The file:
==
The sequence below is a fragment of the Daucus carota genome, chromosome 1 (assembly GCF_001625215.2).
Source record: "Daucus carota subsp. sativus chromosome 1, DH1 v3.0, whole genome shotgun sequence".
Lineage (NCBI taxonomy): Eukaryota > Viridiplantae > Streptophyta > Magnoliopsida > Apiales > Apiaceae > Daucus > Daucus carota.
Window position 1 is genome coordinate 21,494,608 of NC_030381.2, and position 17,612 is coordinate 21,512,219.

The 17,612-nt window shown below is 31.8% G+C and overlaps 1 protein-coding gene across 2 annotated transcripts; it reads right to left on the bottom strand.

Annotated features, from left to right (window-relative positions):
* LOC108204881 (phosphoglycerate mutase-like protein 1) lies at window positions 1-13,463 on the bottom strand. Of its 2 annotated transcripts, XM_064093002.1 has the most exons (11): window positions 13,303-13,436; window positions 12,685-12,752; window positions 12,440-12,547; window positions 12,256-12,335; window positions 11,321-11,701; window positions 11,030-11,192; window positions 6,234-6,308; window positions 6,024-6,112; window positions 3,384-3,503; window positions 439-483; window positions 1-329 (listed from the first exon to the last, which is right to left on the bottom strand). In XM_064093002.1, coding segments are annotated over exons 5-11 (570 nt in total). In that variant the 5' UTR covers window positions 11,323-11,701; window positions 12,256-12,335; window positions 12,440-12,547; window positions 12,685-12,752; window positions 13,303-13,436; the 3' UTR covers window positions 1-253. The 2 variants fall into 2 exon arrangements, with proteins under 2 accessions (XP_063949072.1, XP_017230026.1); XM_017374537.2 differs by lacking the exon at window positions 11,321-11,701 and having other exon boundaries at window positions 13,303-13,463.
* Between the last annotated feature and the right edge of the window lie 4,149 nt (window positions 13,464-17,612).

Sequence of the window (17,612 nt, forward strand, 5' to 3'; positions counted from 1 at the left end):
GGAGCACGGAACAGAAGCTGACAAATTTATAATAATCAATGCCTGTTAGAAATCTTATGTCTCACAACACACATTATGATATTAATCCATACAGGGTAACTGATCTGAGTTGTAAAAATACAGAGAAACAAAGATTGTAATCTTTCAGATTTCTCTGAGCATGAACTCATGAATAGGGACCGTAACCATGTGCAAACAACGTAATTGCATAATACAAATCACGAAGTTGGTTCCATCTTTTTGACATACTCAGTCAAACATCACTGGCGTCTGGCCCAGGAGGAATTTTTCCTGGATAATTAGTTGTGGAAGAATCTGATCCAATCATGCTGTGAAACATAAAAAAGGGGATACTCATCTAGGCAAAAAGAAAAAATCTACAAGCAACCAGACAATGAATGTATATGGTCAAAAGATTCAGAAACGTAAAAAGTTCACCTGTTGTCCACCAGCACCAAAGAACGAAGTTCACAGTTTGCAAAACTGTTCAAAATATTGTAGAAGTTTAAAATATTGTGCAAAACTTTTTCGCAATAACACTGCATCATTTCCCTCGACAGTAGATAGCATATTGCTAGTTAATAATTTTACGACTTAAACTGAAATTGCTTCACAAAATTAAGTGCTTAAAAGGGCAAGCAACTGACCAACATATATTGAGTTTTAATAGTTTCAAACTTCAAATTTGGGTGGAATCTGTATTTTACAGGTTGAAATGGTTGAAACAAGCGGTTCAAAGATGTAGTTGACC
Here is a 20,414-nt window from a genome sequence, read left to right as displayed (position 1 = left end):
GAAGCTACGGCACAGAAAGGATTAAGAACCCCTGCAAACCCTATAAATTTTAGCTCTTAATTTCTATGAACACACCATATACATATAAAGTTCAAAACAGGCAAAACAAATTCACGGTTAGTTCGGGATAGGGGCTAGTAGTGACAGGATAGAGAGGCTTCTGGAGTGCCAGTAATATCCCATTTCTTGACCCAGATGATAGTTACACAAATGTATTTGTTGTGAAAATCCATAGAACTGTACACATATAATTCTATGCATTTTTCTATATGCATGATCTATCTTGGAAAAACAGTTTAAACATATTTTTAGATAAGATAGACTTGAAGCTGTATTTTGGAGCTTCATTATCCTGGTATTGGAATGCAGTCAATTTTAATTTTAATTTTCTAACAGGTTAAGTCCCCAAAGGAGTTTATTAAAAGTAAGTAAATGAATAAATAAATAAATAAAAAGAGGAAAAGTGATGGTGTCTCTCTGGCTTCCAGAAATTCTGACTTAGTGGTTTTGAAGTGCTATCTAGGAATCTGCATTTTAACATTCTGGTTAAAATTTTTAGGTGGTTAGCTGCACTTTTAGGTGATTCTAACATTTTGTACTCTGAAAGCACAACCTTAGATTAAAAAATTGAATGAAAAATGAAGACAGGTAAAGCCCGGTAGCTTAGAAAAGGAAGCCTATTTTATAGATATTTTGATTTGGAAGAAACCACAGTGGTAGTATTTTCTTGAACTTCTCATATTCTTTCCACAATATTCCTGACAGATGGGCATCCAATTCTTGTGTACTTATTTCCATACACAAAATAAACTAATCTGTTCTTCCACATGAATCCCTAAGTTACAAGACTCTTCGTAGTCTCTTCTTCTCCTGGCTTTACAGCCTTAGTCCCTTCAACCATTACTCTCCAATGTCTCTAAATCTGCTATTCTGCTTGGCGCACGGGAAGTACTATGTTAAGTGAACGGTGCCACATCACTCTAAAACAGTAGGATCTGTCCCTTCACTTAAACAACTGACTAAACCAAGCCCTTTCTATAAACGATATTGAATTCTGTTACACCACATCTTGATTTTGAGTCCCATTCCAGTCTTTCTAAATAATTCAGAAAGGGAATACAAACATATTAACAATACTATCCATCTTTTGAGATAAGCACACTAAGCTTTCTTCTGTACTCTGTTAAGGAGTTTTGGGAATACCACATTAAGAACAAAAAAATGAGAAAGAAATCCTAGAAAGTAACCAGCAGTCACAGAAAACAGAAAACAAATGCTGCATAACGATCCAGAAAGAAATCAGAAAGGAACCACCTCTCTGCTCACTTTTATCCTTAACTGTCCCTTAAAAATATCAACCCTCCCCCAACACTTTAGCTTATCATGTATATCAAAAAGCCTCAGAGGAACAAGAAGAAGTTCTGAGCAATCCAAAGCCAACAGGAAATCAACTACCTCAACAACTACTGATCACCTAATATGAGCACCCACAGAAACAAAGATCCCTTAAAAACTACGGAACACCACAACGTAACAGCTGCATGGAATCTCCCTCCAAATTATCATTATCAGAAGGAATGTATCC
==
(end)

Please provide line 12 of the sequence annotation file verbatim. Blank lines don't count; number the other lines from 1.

GAAGCTACGGCACAGAAAGGATTAAGAACCCCTGCAAACCCTATAAATTTTAGCTCTTAATTTCTATGAACACACCATATACATATAAAGTTCAAAACAGGCAAAACAAATTCACGGTTAGTTCGGGATAGGGGCTAGTAGTGACAGGATAGAGAGGCTTCTGGAGTGCCAGTAATATCCCATTTCTTGACCCAGATGATAGTTACACAAATGTATTTGTTGTGAAAATCCATAGAACTGTACACATATAATTCTATGCATTTTTCTATATGCATGATCTATCTTGGAAAAACAGTTTAAACATATTTTTAGATAAGATAGACTTGAAGCTGTATTTTGGAGCTTCATTATCCTGGTATTGGAATGCAGTCAATTTTAATTTTAATTTTCTAACAGGTTAAGTCCCCAAAGGAGTTTATTAAAAGTAAGTAAATGAATAAATAAATAAATAAAAAGAGGAAAAGTGATGGTGTCTCTCTGGCTTCCAGAAATTCTGACTTAGTGGTTTTGAAGTGCTATCTAGGAATCTGCATTTTAACATTCTGGTTAAAATTTTTAGGTGGTTAGCTGCACTTTTAGGTGATTCTAACATTTTGTACTCTGAAAGCACAACCTTAGATTAAAAAATTGAATGAAAAATGAAGACAGGTAAAGCCCGGTAGCTTAGAAAAGGAAGCCTATTTTATAGATATTTTGATTTGGAAGAAACCACAGTGGTAGTATTTTCTTGAACTTCTCATATTCTTTCCACAATATTCCTGACAGATGGGCATCCAATTCTTGTGTACTTATTTCCATACACAAAATAAACTAATCTGTTCTTCCACATGAATCCCTAAGTTACAAGACTCTTCGTAGTCTCTTCTTCTCCTGGCTTTACAGCCTTAGTCCCTTCAACCATTACTCTCCAATGTCTCTAAATCTGCTATTCTGCTTGGCGCACGGGAAGTACTATGTTAAGTGAACGGTGCCACATCACTCTAAAACAGTAGGATCTGTCCCTTCACTTAAACAACTGACTAAACCAAGCCCTTTCTATAAACGATATTGAATTCTGTTACACCACATCTTGATTTTGAGTCCCATTCCAGTCTTTCTAAATAATTCAGAAAGGGAATACAAACATATTAACAATACTATCCATCTTTTGAGATAAGCACACTAAGCTTTCTTCTGTACTCTGTTAAGGAGTTTTGGGAATACCACATTAAGAACAAAAAAATGAGAAAGAAATCCTAGAAAGTAACCAGCAGTCACAGAAAACAGAAAACAAATGCTGCATAACGATCCAGAAAGAAATCAGAAAGGAACCACCTCTCTGCTCACTTTTATCCTTAACTGTCCCTTAAAAATATCAACCCTCCCCCAACACTTTAGCTTATCATGTATATCAAAAAGCCTCAGAGGAACAAGAAGAAGTTCTGAGCAATCCAAAGCCAACAGGAAATCAACTACCTCAACAACTACTGATCACCTAATATGAGCACCCACAGAAACAAAGATCCCTTAAAAACTACGGAACACCACAACGTAACAGCTGCATGGAATCTCCCTCCAAATTATCATTATCAGAAGGAATGTATCC